Edwin looked up at the stranger standing before him. About age thirty-five and of average height, his stalker boasted a full head of auburn-brown hair and a big bushy mustache. Somehow he cast the air of a military man, in spite of the nondescript worker’s garb he wore. Could it be his ramrod-straight posture and the smell of expensive pipe tobacco about his person?
“Yes, I agree wholeheartedly.” Edwin indicated for the man to sit opposite. “The Crown and Anchor is a lively little back-alley pub, where a man can wet his whistle in peace or join in a game of shove-ha’penny at his leisure.”
“But you don’t really need the sustenance of ale, do you, Mr. Carstairs?”
The hair on the back of Edwin’s neck stood at attention. The stranger knew his name, knew that he wasn’t an ordinary man. Occasionally Edwin had been followed by men who thought perhaps he might be… interested…in them as a dalliance. If the mood struck him, he would take these lost souls up on their offers of casual sex, and partake of the life-force in their blood as payment for services rendered. Edwin sensed this man didn’t desire his company in that way—at least not tonight. This was a man on a mission.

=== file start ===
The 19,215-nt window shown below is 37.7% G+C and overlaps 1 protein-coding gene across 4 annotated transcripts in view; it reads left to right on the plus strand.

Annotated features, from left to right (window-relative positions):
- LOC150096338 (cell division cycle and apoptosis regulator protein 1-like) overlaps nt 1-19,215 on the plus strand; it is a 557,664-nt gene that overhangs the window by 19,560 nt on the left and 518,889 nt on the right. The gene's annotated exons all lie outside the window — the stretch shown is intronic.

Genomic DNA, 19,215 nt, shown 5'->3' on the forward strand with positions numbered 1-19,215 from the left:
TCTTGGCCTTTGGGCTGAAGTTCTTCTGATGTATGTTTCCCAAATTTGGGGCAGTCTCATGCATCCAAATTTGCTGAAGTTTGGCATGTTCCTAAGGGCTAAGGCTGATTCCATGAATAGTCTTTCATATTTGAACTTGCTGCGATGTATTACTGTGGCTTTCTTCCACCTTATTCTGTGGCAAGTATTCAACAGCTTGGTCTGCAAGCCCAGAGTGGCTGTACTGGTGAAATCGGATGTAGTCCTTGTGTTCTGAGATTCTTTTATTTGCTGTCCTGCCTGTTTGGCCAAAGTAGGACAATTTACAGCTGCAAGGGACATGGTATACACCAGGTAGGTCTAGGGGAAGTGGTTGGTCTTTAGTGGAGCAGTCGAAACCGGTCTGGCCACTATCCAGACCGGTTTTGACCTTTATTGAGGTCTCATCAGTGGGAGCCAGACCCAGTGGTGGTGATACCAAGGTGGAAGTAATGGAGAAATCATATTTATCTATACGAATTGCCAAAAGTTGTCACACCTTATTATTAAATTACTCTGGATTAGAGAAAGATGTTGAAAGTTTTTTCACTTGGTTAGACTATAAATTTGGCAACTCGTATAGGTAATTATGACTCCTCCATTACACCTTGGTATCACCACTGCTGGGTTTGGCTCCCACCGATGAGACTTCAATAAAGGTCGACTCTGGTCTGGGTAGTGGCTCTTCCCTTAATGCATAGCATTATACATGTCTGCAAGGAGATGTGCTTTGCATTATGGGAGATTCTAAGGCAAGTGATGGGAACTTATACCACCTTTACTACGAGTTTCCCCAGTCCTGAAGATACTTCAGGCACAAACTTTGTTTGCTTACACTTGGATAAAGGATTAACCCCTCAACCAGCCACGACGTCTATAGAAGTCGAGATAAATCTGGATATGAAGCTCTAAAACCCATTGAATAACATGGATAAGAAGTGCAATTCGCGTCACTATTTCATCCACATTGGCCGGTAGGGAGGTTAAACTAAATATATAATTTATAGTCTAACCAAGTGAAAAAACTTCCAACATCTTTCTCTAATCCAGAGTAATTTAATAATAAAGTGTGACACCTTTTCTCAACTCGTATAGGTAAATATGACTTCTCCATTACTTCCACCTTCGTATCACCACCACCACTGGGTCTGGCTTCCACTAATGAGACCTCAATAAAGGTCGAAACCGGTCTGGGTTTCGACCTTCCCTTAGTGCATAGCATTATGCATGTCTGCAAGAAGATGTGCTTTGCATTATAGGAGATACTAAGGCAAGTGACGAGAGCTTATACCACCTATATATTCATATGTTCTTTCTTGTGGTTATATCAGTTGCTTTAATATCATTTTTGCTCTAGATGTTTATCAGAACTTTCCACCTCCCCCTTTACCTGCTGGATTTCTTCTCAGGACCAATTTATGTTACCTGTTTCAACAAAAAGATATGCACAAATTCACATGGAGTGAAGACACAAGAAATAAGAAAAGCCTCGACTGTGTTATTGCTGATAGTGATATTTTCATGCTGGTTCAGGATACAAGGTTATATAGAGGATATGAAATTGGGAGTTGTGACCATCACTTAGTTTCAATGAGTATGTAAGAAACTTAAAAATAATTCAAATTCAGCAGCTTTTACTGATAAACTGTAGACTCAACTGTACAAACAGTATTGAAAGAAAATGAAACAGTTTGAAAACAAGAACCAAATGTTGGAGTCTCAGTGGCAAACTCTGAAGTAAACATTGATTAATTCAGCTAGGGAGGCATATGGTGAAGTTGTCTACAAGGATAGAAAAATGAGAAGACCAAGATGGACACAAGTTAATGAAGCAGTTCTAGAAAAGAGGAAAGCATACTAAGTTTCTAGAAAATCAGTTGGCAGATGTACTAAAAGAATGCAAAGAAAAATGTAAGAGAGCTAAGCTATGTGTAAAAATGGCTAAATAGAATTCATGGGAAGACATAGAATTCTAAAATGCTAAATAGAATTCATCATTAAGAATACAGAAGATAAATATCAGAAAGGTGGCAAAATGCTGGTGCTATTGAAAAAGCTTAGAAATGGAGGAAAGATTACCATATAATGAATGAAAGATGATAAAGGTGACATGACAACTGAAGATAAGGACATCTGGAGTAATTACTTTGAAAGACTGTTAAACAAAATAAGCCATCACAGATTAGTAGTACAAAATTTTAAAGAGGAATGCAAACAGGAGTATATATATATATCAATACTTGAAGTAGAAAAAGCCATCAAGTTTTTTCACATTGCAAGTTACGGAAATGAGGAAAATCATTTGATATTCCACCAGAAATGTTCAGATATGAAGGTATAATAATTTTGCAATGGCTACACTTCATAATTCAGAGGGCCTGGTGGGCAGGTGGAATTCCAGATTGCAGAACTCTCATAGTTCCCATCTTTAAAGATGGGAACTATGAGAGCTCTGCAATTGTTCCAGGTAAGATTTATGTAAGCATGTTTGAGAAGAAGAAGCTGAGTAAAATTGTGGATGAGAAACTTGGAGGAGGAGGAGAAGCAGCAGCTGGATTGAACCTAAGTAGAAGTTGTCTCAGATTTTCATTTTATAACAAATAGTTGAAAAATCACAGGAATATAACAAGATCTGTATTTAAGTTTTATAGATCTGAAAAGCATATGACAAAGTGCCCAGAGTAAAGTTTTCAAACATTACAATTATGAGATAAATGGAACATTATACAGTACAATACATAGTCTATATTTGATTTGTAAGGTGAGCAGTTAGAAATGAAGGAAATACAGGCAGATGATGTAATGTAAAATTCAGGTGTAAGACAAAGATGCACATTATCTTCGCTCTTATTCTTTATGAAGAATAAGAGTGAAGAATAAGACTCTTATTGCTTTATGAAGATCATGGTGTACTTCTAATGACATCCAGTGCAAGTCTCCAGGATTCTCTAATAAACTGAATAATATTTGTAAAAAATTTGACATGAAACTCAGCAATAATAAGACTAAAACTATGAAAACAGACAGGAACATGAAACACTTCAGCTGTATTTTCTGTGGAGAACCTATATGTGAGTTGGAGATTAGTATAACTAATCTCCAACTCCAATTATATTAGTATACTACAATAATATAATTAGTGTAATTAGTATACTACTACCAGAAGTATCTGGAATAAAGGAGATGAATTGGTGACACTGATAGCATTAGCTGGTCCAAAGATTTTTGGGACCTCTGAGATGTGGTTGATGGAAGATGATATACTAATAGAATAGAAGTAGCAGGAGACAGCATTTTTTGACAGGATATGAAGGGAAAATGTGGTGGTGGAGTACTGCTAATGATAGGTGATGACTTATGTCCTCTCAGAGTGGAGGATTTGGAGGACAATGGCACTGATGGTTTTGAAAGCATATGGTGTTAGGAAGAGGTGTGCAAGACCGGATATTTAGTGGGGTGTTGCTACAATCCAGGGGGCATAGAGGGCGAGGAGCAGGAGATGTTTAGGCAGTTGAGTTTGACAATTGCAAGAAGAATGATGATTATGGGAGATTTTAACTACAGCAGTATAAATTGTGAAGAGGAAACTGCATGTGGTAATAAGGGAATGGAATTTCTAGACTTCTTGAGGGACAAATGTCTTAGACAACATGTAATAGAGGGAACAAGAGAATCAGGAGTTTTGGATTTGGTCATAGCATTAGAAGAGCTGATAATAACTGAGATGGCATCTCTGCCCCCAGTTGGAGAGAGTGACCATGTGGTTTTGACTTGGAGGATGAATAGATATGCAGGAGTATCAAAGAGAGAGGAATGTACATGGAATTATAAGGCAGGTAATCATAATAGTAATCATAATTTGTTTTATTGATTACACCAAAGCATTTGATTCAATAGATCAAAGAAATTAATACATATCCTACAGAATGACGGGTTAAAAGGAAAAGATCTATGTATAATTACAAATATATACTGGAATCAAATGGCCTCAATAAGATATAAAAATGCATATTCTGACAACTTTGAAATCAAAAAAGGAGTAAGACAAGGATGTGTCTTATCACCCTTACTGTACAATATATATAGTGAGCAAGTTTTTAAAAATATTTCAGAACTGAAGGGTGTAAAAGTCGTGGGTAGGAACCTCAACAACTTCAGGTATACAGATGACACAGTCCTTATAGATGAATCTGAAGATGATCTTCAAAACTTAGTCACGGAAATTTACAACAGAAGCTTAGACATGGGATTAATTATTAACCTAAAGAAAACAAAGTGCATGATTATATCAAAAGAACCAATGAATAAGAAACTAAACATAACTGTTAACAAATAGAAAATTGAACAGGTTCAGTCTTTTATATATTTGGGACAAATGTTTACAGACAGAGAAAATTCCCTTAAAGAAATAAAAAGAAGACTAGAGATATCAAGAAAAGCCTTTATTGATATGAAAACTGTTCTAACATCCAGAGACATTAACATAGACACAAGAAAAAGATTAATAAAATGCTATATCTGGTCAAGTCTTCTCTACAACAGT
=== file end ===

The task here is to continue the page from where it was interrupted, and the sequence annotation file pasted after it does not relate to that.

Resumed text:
Edwin leaned forward and lowered his voice. “You seem to know a lot about me, sir, but I don’t even know your name.”
“Oh, forgive my rudeness. My name is Bates: Captain Reggie Bates, Military Intelligence.” He extended his hand and shook Edwin’s firmly. “I know only what my superiors have told me about you, Mr. Carstairs, and you’re quite an interesting person…” His voice faded and a look of amusement glinted in his gray-blue eyes. “Quite an interesting person, I must say.”
Edwin raised an eyebrow. “And what exactly do your superiors know about me, Captain Bates?”